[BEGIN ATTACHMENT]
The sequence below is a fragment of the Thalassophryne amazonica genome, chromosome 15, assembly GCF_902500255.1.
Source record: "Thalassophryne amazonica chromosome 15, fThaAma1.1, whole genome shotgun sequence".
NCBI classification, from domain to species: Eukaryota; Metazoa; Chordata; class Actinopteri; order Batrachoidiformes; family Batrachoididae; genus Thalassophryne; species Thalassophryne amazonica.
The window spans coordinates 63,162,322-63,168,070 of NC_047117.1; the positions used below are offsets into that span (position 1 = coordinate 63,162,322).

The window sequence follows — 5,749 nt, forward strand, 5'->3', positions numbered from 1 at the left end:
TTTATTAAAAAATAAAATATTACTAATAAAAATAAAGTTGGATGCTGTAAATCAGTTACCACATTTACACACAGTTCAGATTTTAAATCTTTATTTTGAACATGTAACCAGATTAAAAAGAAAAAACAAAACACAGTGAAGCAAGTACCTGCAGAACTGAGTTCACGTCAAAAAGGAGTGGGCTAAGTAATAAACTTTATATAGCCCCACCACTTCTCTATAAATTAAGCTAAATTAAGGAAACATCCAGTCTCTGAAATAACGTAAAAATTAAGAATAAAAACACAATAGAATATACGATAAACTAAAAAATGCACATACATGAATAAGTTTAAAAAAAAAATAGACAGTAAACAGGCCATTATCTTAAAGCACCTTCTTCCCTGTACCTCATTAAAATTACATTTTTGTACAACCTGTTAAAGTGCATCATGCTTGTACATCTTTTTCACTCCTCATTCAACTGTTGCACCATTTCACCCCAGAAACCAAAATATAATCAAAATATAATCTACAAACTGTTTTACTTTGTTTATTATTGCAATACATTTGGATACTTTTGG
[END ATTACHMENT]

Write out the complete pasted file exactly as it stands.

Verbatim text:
The sequence below is a fragment of the Thalassophryne amazonica genome, chromosome 15, assembly GCF_902500255.1.
Source record: "Thalassophryne amazonica chromosome 15, fThaAma1.1, whole genome shotgun sequence".
NCBI classification, from domain to species: Eukaryota; Metazoa; Chordata; class Actinopteri; order Batrachoidiformes; family Batrachoididae; genus Thalassophryne; species Thalassophryne amazonica.
The window spans coordinates 63,162,322-63,168,070 of NC_047117.1; the positions used below are offsets into that span (position 1 = coordinate 63,162,322).

The window sequence follows — 5,749 nt, forward strand, 5'->3', positions numbered from 1 at the left end:
TTTATTAAAAAATAAAATATTACTAATAAAAATAAAGTTGGATGCTGTAAATCAGTTACCACATTTACACACAGTTCAGATTTTAAATCTTTATTTTGAACATGTAACCAGATTAAAAAGAAAAAACAAAACACAGTGAAGCAAGTACCTGCAGAACTGAGTTCACGTCAAAAAGGAGTGGGCTAAGTAATAAACTTTATATAGCCCCACCACTTCTCTATAAATTAAGCTAAATTAAGGAAACATCCAGTCTCTGAAATAACGTAAAAATTAAGAATAAAAACACAATAGAATATACGATAAACTAAAAAATGCACATACATGAATAAGTTTAAAAAAAAAATAGACAGTAAACAGGCCATTATCTTAAAGCACCTTCTTCCCTGTACCTCATTAAAATTACATTTTTGTACAACCTGTTAAAGTGCATCATGCTTGTACATCTTTTTCACTCCTCATTCAACTGTTGCACCATTTCACCCCAGAAACCAAAATATAATCAAAATATAATCTACAAACTGTTTTACTTTGTTTATTATTGCAATACATTTGGATACTTTTGG